What I got from the interview was that the SEC did not want to tie up scarce resources with trials. To me, the shocking part was that the SEC admitted there was so much fraud out there that it would only go after the easiest cases. How about we give them enough money so they can go after everyone?

    This wasn’t so that

  26. okl

    i’m from Singapore…

    Yves, the population ratio is ~70% Chinese, ~20% Malays, 5% Indians and 5% others; this ratio is actively managed through the govt immigration policy. If you think about it, it’s sort of weird because as a whole, the Singapore birth rate is currently at 1.16- if i’m not wrong, it’s just one or two rungs above Russia. The low birth rate is largely skewed by the Chinese population having 1-2 kids, while the Malays and Indians continue to have persistently higher birth rates… I don’t know what others might think of it and I’ll just keep my comments to myself.

    Secondly, it is true that the Singapore govt policy is to offer politicians around the equal wages of the private sector; from what I’ve heard, our govt takes the average of wages from the top 5 professions and uses that as a benchmark… as it turns out, our Members of Parliament gets paid at least US$785,000/yr (SG$1m), excluding any director’s fees they might get from sitting on partially govt owned corporations; i.e. Temasek Holdings, Singapore GIC.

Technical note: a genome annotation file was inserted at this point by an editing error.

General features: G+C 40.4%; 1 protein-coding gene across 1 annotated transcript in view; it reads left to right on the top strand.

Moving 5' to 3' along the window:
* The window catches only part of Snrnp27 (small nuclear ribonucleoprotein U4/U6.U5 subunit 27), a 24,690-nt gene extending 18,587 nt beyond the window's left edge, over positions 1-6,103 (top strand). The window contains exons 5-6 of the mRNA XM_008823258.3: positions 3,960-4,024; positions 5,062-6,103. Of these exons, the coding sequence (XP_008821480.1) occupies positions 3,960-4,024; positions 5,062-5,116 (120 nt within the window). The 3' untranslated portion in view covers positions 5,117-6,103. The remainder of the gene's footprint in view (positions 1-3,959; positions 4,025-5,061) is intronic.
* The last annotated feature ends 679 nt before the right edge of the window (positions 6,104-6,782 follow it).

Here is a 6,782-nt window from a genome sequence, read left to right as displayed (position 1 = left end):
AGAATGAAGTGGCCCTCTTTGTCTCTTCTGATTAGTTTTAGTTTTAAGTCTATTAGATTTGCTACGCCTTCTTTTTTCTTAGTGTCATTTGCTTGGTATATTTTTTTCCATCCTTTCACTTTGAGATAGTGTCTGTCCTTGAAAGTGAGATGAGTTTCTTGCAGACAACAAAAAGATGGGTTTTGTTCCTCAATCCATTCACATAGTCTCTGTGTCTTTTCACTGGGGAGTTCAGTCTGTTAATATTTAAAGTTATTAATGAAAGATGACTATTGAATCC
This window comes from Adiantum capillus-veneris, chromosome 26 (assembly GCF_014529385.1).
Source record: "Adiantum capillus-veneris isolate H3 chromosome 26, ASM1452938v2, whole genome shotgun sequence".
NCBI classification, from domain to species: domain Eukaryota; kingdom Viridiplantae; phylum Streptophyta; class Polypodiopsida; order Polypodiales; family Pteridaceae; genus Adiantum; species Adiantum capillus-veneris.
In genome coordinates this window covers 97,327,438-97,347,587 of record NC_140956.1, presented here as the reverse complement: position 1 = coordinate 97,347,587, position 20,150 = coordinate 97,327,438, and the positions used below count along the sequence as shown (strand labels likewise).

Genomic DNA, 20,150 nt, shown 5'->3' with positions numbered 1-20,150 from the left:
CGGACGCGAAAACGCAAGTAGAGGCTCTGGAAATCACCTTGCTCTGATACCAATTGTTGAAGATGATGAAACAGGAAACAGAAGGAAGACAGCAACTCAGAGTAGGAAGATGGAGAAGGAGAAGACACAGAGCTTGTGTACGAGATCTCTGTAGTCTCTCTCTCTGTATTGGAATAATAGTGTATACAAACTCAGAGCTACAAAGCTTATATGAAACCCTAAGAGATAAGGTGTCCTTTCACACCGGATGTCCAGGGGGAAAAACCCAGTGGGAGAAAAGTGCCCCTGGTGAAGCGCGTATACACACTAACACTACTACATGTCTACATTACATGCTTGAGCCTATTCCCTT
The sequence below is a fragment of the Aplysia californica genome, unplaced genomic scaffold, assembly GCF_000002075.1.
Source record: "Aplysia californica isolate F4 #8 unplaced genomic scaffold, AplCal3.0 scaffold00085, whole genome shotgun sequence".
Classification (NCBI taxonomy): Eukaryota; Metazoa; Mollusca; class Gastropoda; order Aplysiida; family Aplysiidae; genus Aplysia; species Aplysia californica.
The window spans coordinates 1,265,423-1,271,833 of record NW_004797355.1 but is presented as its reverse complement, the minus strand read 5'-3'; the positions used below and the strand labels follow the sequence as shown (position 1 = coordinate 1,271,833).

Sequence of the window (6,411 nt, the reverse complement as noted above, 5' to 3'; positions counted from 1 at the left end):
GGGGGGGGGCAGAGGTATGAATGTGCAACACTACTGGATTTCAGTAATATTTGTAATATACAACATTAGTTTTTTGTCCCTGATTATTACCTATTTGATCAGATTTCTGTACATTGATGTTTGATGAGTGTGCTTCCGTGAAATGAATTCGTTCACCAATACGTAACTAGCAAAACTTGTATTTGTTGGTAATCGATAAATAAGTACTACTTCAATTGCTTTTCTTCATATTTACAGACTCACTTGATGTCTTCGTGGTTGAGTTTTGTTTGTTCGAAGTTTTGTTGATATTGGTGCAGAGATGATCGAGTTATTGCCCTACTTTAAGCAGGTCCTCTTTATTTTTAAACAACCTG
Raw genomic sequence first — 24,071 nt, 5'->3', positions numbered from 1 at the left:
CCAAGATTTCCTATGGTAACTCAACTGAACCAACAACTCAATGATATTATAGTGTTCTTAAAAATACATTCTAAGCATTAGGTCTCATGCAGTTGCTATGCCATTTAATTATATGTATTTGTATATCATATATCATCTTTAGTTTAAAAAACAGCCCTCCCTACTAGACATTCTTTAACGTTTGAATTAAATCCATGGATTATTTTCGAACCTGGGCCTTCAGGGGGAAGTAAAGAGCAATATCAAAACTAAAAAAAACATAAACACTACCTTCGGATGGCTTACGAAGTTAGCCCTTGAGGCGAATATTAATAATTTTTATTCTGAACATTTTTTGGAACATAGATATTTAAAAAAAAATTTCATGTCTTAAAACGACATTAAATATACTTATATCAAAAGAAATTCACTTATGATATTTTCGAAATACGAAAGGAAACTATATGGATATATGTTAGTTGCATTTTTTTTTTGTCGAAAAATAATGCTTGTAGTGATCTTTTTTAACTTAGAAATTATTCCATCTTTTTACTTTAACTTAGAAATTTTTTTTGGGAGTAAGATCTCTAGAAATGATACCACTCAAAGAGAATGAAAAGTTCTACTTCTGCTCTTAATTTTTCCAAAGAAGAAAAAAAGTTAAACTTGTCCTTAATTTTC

There is also a govt agency called “Corrupt Practices Investigation Bureau” (CPIB) that focuses solely on investigating civil servants on corruption; this agency also reports directly to the Prime Minister’s Office.

    What I’m trying to say is this; while corruption is close to zero in my country, from what I know from my friends is that there is very little respect for politicians from the general public when they are getting paid that sort of money to hold govt posts. However, the general sentiment I get is that so long as the govt does a decent job of growing the economy, the people will accept their governance.

    As an aside, there is also the interesting question; why is the Singapore govt paying such high wages to politicians? There is a prevailing view that because few are willing to go through the political system to become a politicians and instead, carve their careers in the private sector, the govt has to offer them at least equivalent wages to attract them in.

    This of course creates doubt in the general public as to whether the politicians that come from the private sector really have the interests of the public sector and whether they really have a good grip of certain political sentiments and reality; “so far its okay” is the general sentiment.

    Also, because most of them come from the private sector, they tend to bring right-wing/capitalist ideology with them; it is no surprise that from what I know, Singaporeans think that their country is run like MNC rather than as a nation-state; again, this is a political problem that has yet to turn into a bigger one, largely because the country has grown steadily for the past ~30yrs. From my view, we just rode the wave of capitalism.